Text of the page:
M. was holding a passionate plea. He vigorously drew a circle on a flip chart and pointed at to the top: ‘we’re here now. At the same spot as a few years ago. Then we went down to the bottom of the circle in which we all had to be “one”. It cost us a lot of time and money and it miserably failed. And that’s why we’re back here, all strongly promoting our own identity. And now you want go down again… I would strongly recommend a rethinking of that strategy.’ The last sentence, put as an advice, sounded as a serious warning of the doomsday to come if senior management was really to pursue their idea of integration.
Difficulties in getting the vision right
I was facilitating this group of managers from the United Nations for the second time. Last year was about visioning, this year about implementation of the vision. Most discussions did not settle within that year. Though most of the participants actively and positively participated in creating the vision last year, the consequences were not easy to accept.
And it shows the difficulties in getting the vision right. The level of support seemed great after last year’s retreat, yet had proven to be hollow. It turned out many in the room were wary about integration (which was euphemistically called coordination).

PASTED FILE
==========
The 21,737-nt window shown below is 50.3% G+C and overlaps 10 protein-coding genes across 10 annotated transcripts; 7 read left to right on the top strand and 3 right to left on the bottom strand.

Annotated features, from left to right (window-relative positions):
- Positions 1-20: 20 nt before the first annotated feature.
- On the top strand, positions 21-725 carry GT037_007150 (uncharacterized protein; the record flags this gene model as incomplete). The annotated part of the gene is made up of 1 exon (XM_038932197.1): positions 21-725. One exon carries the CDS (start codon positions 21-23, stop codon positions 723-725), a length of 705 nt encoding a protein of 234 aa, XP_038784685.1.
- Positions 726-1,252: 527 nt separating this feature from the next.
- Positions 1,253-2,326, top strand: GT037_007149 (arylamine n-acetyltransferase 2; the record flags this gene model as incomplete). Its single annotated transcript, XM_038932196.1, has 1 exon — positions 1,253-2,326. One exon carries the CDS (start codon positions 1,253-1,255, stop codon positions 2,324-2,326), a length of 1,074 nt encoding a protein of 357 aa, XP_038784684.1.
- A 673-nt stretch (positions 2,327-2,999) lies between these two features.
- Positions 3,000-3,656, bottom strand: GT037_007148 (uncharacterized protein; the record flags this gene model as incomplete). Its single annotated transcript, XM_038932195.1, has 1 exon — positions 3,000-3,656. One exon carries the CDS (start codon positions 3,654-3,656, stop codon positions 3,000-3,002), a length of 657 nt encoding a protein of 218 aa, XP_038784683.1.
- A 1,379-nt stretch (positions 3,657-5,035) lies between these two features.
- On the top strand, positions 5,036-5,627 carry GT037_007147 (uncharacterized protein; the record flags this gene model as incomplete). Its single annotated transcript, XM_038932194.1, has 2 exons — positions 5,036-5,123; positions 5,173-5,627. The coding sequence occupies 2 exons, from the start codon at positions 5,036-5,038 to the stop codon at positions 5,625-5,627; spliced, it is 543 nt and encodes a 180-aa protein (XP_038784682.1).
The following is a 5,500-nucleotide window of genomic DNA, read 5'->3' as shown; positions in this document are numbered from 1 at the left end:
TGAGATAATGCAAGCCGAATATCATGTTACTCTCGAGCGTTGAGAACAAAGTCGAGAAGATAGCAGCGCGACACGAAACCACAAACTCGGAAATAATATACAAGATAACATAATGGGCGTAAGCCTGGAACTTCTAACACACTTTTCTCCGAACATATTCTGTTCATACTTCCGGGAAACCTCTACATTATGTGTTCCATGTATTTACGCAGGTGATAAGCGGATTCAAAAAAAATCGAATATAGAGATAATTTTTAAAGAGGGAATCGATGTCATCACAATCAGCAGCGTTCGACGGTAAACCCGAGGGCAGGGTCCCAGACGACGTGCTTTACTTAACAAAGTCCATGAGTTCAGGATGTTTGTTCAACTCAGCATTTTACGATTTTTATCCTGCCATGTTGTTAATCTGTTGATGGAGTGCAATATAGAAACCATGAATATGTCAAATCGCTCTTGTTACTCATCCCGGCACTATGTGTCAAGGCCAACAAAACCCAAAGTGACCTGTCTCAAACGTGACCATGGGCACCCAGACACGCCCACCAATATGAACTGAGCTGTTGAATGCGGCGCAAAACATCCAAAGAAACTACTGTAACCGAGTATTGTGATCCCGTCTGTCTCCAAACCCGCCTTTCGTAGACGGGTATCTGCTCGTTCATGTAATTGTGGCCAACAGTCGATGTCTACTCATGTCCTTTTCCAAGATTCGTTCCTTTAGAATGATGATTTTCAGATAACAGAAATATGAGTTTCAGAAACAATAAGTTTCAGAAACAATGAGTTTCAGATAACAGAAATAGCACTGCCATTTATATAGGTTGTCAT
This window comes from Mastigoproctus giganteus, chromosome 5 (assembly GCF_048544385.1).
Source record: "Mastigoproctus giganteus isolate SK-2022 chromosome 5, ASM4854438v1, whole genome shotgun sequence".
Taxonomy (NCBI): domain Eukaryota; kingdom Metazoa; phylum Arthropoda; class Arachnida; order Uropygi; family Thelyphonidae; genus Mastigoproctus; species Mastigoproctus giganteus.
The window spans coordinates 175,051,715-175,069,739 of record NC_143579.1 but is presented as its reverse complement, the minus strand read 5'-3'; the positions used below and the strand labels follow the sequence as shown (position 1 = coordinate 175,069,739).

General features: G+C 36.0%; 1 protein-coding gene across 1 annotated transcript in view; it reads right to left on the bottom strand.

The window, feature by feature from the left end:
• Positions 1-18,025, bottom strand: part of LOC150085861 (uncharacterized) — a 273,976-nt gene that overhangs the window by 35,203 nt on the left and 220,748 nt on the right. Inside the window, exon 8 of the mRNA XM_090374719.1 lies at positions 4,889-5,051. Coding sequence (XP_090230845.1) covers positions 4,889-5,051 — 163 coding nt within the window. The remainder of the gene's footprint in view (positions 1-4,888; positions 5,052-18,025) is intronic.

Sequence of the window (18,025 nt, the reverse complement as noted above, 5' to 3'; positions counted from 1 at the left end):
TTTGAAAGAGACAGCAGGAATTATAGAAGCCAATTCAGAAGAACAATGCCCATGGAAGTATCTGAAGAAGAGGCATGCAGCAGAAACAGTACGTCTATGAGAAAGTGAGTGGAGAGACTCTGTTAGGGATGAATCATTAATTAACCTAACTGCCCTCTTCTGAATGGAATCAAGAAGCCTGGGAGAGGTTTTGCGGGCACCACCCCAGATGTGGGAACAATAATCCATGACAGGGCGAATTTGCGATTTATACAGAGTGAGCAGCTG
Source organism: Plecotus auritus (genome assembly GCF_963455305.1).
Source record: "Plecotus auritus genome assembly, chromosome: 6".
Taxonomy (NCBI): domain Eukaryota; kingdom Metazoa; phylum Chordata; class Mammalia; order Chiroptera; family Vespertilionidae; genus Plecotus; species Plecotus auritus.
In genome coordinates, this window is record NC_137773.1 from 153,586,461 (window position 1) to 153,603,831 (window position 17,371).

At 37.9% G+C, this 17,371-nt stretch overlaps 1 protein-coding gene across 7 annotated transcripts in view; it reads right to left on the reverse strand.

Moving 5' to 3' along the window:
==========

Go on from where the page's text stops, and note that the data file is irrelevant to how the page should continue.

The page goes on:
What could Senior Management have done differently? And what would have made a good vision? Obviously, the first mistake was to convene the group just once a year. A vision will never make it if, as a group, you just discuss it on the yearly retreat.
Don’t settle eternal discussions in a vision
But more critically: what had been presented as a vision became nothing more than a proposed settlement of one of the eternal ongoing discussions instead of describing an imaginable, feasible and desirable goal. The vision did not focus on what external goal to reach, but on settling internal cacophony. Antoine de St-Exupéry quoted it in a beautiful way:
‘If you want to build a ship, don’t drum up people to collect wood and don’t assign them tasks and work, but rather teach them to long for the endless immensity of the sea.’
And that’s what the vision forgot to do: cherishing and nurturing the longing for delivering the best services to their partners whatever the internal arrangement looks like.